Witnesses in Alberta, British Columbia and Saskatchewan reported seeing a fireball meteor on Saturday 8 February 2020. The object was seen moving weast to east over southern Alberta slightly after 4.05 pm local time (slightly after 0.05 am on Sunday 9 February, GMT). A fireball is defined as a meteor (shooting star) brighter than the planet Venus. These are typically caused by pieces of rock burning up in the atmosphere, but can be the result of man-made space-junk burning up on re-entry.
Objects of this size probably enter the Earth's atmosphere several times a year, though unless they do so over populated areas they are unlikely to be noticed. They are officially described as fireballs if they produce a light brighter than the planet Venus. The brightness of a meteor is caused by friction with the Earth's atmosphere, which is typically far greater than that caused by simple falling, due to the initial trajectory of the object. Such objects typically eventually explode in an airburst called by the friction, causing them to vanish as an luminous object. However this is not the end of the story as such explosions result in the production of a number of smaller objects, which fall to the ground under the influence of gravity (which does not cause the luminescence associated with friction-induced heating).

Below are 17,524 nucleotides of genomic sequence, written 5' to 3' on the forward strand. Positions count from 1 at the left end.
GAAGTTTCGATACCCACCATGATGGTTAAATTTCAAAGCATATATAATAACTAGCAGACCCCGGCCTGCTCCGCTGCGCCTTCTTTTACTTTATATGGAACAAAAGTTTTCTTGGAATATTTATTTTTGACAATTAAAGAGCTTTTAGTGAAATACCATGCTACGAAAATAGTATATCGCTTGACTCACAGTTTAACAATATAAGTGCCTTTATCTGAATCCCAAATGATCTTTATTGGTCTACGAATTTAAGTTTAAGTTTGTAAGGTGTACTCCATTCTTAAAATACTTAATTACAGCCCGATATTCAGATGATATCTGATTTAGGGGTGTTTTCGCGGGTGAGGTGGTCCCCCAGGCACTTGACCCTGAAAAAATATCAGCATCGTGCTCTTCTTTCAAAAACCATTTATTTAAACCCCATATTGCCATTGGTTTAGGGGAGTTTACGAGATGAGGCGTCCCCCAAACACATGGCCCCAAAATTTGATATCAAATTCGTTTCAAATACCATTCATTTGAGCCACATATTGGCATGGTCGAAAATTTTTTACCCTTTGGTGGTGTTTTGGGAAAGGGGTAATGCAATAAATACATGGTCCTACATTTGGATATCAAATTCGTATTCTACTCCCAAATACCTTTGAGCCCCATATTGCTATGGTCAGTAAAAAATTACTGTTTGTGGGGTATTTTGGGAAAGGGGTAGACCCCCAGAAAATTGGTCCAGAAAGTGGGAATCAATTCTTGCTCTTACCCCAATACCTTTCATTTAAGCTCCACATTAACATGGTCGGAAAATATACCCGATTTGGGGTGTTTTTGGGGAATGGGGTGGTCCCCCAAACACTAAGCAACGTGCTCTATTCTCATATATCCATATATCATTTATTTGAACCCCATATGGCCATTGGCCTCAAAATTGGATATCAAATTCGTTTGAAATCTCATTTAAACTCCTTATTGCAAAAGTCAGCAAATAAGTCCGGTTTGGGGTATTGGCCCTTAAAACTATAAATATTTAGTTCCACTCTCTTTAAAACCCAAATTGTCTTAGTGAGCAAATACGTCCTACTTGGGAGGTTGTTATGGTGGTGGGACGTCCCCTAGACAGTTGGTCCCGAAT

Heat map of western Canada showing areas where sightings of the meteor were reported (warmer colours indicate more sightings), and the apparent path of the object (blue arrow). American Meteor Society.
These 'dark objects' do not continue along the path of the original bolide, but neither do they fall directly to the ground, but rather follow a course determined by the atmospheric currents (winds) through which the objects pass. Scientists are able to calculate potential trajectories for hypothetical dark objects derived from meteors using data from weather monitoring services.
On this occasion Fabio Ciceri of the Dapartment of Geoscience at the University of Calgary has estimated that the object may have weighed around 500 kg, and that there is a strong likelyhood of material from it having reached the ground intact. The University of Calgary team maintain a series of cameras accross the province which are calibrated to help determine the trajectories of meteors. However, as this object fell during the daytime the amount of recoverable footage was rather limited, and they are interested in hearing from any members of the publich who may have recorded the event.
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